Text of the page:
Hey there, time traveller!
This article was published 7/10/2010 (2813 days ago), so information in it may no longer be current.
Writing about Canada's national homeless soccer team was a pitch Dave Bidini couldn't refuse.
The Toronto musician/author was tipped off about his city's homeless street soccer chapter by his publisher, and Bidini discovered them playing on a field two blocks from where he used to live.
The team is part of a homeless league that might be little known to the average person, but that has changed the lives of countless street people over the years. The stories of those people, the league and ultimately the world-championship finals are the subject of the vocalist-guitarist's ninth book, Home and Away: In Search of Dreams at the Homeless World Cup of Soccer.
"Living on the streets is a health hazard," says the former member of the Rheostatics. "You're not eating well, you don't get exercise and lots of times there are substance-abuse issues, but once you're on a team and moving around, it can't help but have a positive effect on a person's physical and mental health. It's remarkable the impact it's had on people's lives."
The fact he'd never heard of the team or noticed them before didn't surprise him, since a lot of the programs geared towards homeless people, like the culture itself, are almost invisible to most people unless you are seeking them out, he says.
"In the big city, of course you don't know what's happening behind closed doors," he says.
Bidini spent a year hanging out with the team, who play four on four on a 16-by-22-foot court, and getting to know the players. He travelled with them to Melbourne, Australia, to watch them compete in the Homeless World Cup.
Everyone he met around the world had his or her own story to tell. What stuck out for Bidini was how playing on the team, which is part of a larger program, helped improved people's lives by moving them toward getting their own homes, getting help with their addictions, reconnecting with estranged families and/or getting jobs.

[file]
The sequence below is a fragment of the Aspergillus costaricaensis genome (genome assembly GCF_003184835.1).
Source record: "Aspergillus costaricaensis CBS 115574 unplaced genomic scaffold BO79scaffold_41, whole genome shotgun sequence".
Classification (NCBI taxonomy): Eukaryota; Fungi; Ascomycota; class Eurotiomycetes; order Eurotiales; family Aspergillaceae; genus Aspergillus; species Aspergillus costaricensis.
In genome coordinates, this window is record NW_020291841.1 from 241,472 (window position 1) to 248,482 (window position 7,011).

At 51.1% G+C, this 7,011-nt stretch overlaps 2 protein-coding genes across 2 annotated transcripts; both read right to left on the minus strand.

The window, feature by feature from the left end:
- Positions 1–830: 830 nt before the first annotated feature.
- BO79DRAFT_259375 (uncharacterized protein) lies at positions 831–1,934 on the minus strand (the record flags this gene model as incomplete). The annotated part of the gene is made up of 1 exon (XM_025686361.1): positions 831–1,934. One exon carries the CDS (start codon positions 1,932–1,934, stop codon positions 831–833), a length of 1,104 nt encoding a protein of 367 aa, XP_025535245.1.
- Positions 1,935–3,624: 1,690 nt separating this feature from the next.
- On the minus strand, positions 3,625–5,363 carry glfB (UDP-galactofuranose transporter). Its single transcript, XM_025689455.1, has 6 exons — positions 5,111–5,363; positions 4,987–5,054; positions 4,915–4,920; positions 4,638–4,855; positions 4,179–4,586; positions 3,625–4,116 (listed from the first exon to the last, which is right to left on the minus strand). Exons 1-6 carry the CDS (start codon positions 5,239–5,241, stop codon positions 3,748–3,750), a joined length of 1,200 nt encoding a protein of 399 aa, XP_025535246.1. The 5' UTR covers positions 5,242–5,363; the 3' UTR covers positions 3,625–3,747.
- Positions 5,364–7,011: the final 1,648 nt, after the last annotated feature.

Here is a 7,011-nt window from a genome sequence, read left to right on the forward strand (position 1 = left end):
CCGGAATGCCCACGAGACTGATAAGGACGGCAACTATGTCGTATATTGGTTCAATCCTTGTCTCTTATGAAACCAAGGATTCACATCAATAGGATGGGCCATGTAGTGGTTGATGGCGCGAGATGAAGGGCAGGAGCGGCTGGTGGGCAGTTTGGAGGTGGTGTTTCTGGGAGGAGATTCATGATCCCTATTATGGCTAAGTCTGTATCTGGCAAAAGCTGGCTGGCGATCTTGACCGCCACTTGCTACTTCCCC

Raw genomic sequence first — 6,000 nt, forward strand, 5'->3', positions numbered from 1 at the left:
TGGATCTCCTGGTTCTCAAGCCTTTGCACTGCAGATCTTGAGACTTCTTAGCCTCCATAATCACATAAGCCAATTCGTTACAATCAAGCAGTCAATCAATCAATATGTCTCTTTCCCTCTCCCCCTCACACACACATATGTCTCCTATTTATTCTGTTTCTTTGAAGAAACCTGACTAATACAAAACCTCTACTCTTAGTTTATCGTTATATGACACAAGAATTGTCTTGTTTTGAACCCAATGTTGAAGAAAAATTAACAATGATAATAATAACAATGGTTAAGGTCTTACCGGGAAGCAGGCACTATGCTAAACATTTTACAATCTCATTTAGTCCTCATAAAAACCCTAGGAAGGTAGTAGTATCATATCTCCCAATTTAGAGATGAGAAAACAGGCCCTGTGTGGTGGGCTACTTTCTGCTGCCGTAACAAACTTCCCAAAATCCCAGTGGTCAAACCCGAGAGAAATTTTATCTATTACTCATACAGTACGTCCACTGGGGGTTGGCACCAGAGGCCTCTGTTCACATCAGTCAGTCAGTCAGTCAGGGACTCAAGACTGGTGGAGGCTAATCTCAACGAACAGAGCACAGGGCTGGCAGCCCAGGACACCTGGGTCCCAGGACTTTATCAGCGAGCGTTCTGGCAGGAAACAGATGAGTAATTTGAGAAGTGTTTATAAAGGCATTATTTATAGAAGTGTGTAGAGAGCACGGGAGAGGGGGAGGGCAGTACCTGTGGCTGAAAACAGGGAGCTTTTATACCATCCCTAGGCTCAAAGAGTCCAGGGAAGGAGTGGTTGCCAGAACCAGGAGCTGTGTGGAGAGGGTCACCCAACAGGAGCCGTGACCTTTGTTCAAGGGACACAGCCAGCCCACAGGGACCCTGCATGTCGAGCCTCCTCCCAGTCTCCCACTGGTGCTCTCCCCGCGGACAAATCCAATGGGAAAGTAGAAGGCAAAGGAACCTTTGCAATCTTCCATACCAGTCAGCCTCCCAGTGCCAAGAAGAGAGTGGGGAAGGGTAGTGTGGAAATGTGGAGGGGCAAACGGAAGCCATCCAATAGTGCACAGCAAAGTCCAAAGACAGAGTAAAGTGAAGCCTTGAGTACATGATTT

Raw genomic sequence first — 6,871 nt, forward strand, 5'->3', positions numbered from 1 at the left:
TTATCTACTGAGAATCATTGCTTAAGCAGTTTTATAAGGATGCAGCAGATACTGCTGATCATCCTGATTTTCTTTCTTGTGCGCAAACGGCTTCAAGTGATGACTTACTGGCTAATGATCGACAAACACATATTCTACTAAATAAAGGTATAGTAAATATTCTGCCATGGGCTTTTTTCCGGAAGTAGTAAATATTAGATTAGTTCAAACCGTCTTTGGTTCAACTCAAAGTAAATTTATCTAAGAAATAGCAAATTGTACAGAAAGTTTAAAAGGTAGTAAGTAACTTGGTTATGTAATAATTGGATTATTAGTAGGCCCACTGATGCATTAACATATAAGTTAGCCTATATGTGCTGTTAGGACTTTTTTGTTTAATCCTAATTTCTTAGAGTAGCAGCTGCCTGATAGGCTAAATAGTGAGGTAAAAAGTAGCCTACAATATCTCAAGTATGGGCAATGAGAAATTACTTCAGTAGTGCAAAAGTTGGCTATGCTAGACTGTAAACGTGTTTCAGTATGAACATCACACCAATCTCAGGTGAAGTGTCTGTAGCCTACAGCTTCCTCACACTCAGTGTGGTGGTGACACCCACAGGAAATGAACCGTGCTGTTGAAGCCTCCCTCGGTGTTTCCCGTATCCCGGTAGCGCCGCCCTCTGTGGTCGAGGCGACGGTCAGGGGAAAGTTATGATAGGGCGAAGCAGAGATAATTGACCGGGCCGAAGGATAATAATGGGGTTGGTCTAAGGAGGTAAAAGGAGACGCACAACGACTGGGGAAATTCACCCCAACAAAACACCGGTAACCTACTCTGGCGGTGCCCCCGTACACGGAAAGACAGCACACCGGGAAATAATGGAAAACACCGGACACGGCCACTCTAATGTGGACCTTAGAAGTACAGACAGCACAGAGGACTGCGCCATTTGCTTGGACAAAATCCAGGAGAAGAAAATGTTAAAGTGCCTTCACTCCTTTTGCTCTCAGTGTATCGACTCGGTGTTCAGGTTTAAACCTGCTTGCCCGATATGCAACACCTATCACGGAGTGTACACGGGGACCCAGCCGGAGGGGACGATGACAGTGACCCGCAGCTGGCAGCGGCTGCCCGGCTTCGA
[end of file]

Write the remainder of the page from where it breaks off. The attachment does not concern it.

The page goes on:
"If I hadn't seen it with my own two eyes I wouldn't have believed it," Bidini says "Of the four people I went to Melbourne with on Team Canada, one girl went back to school and got her Grade 12. Billy, the OxyContin addict, has been clean for two years and is training to become an alcohol counsellor himself. One person had a bad business and lost all his cash and was estranged from his family; now he's selling a product at trade shows and has hired another of his teammates to help him."
Bidini will appear Wednesday at the West End Cultural Centre where he will read excerpts from the book and play some music solo. Tickets are $10 at the WECC, Ticketmaster, Music Trader and the Folk Festival Music Store.
Prior to the reading, he will join members of Winnipeg's music community, players from Manitoba Senior Soccer League cup champions, the Rowdies, and a group of neighbourhood children for a soccer game at Central Park's new pitch. The game starts at 4:30 p.m. and is free for the public. Children from the neighbourhood can contact Chino Argueta at the Spence Neighbourhood Association (783-0290) to sign up.
Fans of Bidini's past works will find it different from his other books, since instead of playing a central role, he mostly acts as an observer, telling the stories of others.
"When I sat down to write this book I knew two things that would separate it: it wouldn't be as funny as my other books — there was more of a serious matter here — and I wouldn't really be in it. My other books are through my lens, but I didn't think it would be fair to be in it," says Bidini, who contributes a weekly column to the National Post.
The connection to his other books is the combination of sports and travel. In 2000's Tropic of Hockey Bidini travelled to Asia and beyond to find out where people were playing Canada's national sport, and in 2004 he followed around an Italian minor league baseball team in Baseballissimo, which is being made into a movie.
"(Rush singer) Geddy Lee holds the option for the book, so he's the representative for the world. He and the producer are out there trying to find the right writer. The idea is to have a screenwriter in place before the World Series ends and once that gets underway we'll look for directors," says Bidini, who feels too close to the project to sign up as the screenwriter himself.
As for music, expect another album sometime in the next year from the Bidiniband, which is scheduled to hit the studio in November.
"We play half a dozen times a month. We're a small unit, four of us with a mini kit and small amps. We show up late, play hard and get the hell out of there," he says with a laugh.